“The UN Security Council and the European Union, among many others, still repeat their belief that the only real chance for peace is the “two-state solution”. A generation ago it looked like a realistic way to end more than a century of conflict between Jews and Arabs for control of the land that lies between the River Jordan and the Mediterranean. The two-state solution was the idea that establishing an independent Palestine alongside Israel would create a way for the two peoples to co-exist peacefully.

But “two states” has become an empty slogan. Its supporters wring their hands but have given up trying to make it into a reality.”

He continues with a description of a road trip that includes predictably romanticised descriptions of Palestinian farmers and extensive promotion of the notion that Israeli communities in Judea & Samaria – or ‘settlements’ as Bowen terms them – are the prime reason for the failure of the concept of a two-state solution, along with promotion of the ‘apartheid’ smear.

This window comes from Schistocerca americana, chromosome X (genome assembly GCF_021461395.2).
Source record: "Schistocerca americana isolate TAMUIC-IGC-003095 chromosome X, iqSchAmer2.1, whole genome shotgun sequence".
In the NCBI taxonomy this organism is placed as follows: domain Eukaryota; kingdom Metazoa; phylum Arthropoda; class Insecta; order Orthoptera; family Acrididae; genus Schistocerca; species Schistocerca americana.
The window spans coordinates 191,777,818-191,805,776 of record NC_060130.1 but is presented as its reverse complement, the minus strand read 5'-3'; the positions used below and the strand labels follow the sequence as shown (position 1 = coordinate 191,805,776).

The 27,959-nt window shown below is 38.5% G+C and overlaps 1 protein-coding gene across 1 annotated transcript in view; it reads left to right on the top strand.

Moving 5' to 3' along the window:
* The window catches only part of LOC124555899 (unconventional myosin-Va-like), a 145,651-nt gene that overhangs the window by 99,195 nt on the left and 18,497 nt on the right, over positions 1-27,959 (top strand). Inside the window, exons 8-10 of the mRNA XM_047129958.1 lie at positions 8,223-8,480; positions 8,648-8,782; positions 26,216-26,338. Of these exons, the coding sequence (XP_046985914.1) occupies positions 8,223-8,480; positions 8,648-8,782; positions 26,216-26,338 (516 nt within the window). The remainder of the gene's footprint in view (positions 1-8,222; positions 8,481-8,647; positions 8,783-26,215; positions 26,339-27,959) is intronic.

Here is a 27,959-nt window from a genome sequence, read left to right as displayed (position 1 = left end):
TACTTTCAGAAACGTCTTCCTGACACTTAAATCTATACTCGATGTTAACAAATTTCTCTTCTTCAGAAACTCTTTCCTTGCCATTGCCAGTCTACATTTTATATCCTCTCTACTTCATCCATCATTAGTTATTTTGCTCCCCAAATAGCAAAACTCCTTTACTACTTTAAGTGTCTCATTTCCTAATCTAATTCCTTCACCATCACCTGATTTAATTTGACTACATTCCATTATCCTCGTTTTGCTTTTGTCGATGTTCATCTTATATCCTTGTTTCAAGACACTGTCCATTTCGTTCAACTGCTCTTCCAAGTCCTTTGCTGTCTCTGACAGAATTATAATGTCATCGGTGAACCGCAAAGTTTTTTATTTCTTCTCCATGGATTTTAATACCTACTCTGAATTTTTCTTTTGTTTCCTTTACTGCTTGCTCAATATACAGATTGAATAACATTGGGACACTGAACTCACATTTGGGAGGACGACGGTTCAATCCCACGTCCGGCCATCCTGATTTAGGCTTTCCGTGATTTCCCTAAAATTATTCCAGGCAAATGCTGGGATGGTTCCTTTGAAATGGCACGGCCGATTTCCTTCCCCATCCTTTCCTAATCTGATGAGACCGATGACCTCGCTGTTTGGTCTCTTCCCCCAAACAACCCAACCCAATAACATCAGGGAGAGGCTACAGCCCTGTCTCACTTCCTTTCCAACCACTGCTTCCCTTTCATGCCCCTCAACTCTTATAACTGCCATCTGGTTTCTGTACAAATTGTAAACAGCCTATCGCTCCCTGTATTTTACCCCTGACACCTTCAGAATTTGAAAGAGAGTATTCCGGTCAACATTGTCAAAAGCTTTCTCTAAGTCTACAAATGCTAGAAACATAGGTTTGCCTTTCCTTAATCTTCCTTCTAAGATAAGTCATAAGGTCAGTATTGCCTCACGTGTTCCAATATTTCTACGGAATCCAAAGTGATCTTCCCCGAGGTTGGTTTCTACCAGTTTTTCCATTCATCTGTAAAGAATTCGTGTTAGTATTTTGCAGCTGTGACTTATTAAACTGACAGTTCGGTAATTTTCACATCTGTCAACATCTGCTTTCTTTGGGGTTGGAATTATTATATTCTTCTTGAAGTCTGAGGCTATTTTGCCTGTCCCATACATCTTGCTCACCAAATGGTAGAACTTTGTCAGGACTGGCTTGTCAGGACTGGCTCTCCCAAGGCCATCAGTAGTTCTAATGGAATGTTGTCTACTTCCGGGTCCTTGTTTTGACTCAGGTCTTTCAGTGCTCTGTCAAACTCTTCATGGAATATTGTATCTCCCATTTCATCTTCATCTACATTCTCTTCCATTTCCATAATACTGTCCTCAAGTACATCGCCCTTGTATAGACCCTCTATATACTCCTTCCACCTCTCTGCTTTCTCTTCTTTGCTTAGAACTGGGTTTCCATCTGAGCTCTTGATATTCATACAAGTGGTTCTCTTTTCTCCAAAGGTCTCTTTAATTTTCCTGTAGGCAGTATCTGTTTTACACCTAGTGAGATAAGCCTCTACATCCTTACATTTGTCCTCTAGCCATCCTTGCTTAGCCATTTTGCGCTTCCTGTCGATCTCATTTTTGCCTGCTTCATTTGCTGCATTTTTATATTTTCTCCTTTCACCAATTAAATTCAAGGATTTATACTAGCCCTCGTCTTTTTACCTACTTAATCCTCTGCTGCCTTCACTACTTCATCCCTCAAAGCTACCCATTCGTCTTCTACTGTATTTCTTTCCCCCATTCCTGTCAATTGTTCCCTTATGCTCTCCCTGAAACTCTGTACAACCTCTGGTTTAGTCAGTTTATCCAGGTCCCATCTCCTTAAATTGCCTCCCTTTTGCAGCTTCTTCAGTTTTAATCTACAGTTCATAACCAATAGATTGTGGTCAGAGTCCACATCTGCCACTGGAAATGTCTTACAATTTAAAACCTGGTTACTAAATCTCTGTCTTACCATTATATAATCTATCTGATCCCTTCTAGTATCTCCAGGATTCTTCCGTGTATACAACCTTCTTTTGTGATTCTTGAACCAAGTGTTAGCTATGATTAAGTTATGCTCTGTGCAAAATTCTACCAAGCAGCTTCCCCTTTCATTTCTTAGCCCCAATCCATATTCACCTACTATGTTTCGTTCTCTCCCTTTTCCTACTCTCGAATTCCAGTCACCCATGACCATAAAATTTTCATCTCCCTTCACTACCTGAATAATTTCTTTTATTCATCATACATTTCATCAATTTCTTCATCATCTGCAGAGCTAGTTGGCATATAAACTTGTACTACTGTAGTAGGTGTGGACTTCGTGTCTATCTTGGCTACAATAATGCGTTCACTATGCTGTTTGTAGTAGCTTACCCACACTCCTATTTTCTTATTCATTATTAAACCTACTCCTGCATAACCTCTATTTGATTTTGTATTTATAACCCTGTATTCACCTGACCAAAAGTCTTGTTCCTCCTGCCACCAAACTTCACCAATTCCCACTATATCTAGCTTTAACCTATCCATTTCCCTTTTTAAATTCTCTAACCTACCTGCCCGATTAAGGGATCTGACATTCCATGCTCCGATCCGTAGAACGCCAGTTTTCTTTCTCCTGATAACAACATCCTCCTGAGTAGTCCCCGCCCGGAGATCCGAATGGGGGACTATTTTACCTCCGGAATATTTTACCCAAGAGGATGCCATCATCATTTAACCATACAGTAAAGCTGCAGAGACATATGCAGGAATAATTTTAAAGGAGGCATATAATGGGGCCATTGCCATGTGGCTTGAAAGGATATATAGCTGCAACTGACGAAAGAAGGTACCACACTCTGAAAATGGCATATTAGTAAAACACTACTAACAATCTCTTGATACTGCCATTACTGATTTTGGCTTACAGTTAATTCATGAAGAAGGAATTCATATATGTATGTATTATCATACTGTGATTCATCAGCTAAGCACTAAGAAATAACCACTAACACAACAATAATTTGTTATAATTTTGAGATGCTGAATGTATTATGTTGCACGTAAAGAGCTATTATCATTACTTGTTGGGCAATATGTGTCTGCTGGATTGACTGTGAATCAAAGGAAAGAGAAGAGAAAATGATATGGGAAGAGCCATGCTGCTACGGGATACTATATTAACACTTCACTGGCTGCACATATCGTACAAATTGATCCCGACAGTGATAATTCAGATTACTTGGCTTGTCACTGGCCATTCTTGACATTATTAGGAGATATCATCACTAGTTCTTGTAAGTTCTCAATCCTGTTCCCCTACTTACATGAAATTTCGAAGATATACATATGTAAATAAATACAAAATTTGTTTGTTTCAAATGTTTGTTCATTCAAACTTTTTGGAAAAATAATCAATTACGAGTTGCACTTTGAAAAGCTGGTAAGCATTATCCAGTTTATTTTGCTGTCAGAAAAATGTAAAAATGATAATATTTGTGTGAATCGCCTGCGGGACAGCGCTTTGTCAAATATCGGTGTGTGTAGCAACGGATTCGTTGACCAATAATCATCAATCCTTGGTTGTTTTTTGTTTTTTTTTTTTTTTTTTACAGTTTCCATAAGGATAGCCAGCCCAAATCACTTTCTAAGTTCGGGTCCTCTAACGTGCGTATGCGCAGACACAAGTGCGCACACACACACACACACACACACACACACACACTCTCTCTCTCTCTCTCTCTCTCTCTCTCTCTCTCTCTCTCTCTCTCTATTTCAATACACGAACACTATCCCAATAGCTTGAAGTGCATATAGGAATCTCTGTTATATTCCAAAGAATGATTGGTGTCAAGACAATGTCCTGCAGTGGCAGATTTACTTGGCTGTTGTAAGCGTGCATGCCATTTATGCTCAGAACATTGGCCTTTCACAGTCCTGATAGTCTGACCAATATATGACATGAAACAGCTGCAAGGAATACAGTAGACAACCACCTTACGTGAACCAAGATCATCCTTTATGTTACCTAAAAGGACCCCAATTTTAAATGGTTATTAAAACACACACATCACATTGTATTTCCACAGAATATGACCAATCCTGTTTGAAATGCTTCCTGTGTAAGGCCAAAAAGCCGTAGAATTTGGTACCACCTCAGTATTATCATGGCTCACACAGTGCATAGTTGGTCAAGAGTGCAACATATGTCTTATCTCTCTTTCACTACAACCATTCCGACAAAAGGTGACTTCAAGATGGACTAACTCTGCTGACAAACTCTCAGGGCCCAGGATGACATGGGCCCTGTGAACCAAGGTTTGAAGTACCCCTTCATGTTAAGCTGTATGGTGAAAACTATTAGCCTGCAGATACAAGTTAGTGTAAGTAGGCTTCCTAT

“Most of the world regards Israel’s settlement of occupied land as illegal. Amnesty International and Human Rights Watch are among a series of campaign groups that say Israel’s activities in the occupied territories amount to apartheid.

Israel denies this charge. It insists that international laws prohibiting a country from settling its own people on the land it occupies do not apply in the territories.”

Bowen again refrains from explaining that Judea & Samaria is part of the territory assigned by the League of Nations to the creation of a Jewish homeland and that was illegally occupied by Jordan in 1948. He makes no effort to explain the legal arguments of those (not only in Israel) who reject the claim that Israeli communities in Judea & Samaria are illegal.

Another factor claimed by Bowen to have a negative effect on the prospects for a two-state solution is “the most nationalistic right-wing government in Israel’s history”. He of course makes no mention of the repeated rejections of peace proposals over the years by Palestinian leaders (who, notably, are never described by the BBC as “nationalistic”, “right-wing” or anything else).

Towards the end of his article Bowen states:

“Settlement expansion is not the only reason why a dialogue between Palestinians and Israelis is impossible.